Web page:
If feeling older than you look appeals to you, take a seat while you read this: A recent study found that women who sit longer than 10 hours a day, combined with low physical activity, have cells that are biologically older — eight years older to be exact — than their actual age.
The study looked at the lifestyles of 1,500 women, between the ages of 64 and 90, who are part of a Women's Health Inititative (WHI) — a national study on chronic disease and postmenopausal women. Researchers found that women who sat for more than ten hours per day, and exercised less than 40 minutes daily, had shorter telomeres — the caps at the ends of DNA strands which protect chromosomes. Shorter telomeres have been associated with increased risk for disease and poor survival, which is why low activity combined with prolonged sitting can contribute to cell aging. The picture was not as bad for women who incorporated at least 30 minutes of daily moderate to vigorous physical activity, even if they spent most of their day sitting at a desk.
The notion that physical activity contributes to keeping your cells healthy isn't new, or surprising.
At the core of what keeps cells young and healthy is our DNA. Too many cycles of cell division can trigger faster aging, before division stops altogether. In another study, which was published in the journal Science Advances, researchers specifically focused on cell division and its effects on our chromosomes. Each time a cell divides, researchers founds, a compound called nuclear respiratory factor 1 (NRF1) regulates the production of a factor that controls the shortening of telomeres attached to each of our chromosomes. Exercise boosts levels of NRF1, which in turn protects telomeres from shortening.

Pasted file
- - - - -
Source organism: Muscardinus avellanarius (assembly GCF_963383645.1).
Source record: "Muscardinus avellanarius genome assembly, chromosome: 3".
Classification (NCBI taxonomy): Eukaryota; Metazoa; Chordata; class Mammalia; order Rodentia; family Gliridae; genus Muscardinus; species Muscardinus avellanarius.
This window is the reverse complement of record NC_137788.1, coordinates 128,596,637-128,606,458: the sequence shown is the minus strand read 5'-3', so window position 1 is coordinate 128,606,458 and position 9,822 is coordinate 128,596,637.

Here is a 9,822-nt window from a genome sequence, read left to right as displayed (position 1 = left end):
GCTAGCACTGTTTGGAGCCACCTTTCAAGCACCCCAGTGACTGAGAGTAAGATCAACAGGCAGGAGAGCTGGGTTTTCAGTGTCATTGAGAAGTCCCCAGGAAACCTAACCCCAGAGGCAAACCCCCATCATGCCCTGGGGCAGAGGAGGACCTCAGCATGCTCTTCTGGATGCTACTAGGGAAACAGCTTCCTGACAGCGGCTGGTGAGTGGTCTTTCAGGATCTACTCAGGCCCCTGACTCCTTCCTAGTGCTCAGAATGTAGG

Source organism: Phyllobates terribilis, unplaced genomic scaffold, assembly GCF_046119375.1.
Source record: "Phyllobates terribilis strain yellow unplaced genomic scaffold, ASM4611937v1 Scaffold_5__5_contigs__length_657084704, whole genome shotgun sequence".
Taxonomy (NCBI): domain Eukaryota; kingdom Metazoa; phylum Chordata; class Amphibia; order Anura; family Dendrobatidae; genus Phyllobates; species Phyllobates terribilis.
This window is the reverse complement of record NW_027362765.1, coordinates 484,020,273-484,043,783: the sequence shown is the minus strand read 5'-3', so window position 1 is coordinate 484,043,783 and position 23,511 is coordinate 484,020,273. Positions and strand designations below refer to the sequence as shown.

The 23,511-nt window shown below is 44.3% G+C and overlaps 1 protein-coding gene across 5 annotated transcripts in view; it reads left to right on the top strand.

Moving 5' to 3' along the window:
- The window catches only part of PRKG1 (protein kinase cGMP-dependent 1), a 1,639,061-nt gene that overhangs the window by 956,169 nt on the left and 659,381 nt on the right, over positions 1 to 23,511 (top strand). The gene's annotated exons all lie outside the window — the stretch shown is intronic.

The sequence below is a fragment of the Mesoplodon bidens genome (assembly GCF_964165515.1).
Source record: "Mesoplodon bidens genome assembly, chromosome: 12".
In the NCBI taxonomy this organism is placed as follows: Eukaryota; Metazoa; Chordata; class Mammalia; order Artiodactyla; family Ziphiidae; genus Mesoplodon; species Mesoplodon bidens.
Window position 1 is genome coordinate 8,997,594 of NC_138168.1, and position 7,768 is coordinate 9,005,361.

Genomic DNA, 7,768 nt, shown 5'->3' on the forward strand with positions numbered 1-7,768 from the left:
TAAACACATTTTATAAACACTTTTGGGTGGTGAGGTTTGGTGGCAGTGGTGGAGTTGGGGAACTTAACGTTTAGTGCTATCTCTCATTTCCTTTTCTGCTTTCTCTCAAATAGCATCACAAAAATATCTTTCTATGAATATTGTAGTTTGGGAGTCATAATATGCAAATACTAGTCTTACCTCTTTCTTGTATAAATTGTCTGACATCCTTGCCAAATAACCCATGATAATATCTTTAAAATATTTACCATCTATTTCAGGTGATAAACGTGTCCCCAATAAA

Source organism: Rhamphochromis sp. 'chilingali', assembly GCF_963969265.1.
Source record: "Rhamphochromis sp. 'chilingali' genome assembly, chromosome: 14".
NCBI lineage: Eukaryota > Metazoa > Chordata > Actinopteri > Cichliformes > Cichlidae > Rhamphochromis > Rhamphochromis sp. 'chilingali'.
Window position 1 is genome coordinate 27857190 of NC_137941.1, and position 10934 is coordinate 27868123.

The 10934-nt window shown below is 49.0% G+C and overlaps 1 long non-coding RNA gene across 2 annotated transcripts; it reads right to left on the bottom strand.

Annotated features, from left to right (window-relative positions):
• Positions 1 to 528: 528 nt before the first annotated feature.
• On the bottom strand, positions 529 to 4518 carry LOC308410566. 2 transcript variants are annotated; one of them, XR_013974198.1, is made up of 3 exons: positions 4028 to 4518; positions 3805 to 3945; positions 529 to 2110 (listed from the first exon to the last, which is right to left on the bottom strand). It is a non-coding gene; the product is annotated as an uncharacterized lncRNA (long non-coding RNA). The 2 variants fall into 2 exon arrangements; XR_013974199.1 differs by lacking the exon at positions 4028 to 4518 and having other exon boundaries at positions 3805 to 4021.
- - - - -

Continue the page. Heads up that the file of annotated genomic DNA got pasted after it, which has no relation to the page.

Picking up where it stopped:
With each period of moderate to intense exercise, telomeres are 'refreshed,' thus helping your DNA stay healthy and your cells young.
How much exercise and when to do it has been up for debate, though. Most recent research has shown that exercising longer over the weekend can redeem your sedentary self throughout the week. We wrote about the findings last week, while sitting at our desk, contemplating some cardio after work.